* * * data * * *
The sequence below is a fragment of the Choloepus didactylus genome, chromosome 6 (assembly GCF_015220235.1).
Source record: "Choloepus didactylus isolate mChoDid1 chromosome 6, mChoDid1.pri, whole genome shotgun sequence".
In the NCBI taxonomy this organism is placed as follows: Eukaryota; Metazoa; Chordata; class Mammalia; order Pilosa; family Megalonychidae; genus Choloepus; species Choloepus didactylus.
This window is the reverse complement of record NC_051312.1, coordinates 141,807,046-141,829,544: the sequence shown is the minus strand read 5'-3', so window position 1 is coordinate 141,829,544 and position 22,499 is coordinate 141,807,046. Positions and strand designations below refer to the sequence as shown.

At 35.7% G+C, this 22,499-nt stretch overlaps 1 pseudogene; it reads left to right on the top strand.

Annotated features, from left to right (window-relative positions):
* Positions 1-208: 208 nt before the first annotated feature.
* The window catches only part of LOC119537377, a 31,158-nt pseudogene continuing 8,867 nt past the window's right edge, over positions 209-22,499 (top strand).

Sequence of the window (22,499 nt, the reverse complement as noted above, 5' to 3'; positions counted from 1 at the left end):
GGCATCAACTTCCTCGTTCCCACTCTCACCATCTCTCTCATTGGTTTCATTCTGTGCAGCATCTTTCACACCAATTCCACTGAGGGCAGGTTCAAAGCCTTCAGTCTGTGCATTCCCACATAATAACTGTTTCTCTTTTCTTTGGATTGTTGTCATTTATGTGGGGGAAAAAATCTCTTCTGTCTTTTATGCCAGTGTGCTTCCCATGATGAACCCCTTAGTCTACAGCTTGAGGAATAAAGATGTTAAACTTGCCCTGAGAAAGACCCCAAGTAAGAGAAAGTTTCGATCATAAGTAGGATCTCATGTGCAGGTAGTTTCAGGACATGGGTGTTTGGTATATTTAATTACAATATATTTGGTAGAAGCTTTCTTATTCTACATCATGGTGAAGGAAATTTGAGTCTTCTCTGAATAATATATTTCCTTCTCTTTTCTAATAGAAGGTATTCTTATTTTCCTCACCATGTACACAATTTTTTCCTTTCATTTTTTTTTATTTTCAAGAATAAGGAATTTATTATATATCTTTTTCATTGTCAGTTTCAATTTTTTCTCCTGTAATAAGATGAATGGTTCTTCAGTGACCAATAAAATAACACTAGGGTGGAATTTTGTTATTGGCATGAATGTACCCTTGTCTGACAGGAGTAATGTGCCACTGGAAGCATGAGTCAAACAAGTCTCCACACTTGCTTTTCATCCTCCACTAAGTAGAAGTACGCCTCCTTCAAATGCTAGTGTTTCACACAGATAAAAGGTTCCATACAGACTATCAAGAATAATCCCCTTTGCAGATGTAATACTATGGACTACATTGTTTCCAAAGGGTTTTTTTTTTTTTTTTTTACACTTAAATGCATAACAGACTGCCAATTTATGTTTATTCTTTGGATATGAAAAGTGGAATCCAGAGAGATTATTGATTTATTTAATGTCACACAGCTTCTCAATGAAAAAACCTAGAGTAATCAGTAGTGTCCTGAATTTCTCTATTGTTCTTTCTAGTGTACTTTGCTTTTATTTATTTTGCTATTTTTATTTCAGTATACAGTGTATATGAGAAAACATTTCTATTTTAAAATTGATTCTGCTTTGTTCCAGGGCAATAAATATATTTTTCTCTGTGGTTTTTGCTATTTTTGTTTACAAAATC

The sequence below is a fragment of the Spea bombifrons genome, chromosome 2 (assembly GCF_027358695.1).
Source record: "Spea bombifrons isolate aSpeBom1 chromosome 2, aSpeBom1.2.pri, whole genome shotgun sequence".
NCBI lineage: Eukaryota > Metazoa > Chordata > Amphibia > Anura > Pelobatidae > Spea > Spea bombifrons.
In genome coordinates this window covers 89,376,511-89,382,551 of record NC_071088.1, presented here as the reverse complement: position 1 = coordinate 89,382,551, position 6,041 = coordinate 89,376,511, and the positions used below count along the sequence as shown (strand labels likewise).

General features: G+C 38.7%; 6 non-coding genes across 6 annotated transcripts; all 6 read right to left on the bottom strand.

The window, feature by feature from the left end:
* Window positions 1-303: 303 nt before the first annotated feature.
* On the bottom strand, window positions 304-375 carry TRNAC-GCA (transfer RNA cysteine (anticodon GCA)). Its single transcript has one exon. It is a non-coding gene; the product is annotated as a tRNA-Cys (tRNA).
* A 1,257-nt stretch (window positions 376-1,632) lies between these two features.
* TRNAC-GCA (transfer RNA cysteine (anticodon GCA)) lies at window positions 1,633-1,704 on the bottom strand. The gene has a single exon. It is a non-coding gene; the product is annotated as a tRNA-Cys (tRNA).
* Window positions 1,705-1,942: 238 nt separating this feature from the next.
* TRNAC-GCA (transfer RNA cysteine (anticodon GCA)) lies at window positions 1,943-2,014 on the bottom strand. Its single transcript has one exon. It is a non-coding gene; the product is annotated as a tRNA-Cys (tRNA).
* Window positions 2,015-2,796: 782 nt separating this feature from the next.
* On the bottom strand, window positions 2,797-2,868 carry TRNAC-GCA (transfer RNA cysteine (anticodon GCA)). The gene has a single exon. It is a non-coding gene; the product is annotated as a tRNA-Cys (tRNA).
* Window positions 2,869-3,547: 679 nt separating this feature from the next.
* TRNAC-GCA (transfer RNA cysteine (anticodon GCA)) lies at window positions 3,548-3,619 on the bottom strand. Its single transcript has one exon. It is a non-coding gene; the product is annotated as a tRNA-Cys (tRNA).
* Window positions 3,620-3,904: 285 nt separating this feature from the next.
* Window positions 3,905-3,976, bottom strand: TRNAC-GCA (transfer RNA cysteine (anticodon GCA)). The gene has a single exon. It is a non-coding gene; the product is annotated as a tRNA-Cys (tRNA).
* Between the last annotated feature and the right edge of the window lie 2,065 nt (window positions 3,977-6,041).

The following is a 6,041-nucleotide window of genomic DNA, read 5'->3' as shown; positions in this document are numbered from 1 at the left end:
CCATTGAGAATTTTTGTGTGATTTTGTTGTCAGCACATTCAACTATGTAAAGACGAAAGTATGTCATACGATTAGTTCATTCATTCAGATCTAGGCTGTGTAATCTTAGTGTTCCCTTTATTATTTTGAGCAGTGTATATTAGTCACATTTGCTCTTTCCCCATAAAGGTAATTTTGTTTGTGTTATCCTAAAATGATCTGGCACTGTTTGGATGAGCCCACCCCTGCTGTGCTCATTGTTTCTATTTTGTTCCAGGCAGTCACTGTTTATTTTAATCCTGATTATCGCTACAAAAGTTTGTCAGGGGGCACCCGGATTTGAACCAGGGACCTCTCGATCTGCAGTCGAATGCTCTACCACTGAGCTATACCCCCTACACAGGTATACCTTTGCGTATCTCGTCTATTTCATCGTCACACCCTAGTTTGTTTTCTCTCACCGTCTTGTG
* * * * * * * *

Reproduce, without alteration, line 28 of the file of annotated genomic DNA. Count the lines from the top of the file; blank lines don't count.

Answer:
* Window positions 3,905-3,976, bottom strand: TRNAC-GCA (transfer RNA cysteine (anticodon GCA)). The gene has a single exon. It is a non-coding gene; the product is annotated as a tRNA-Cys (tRNA).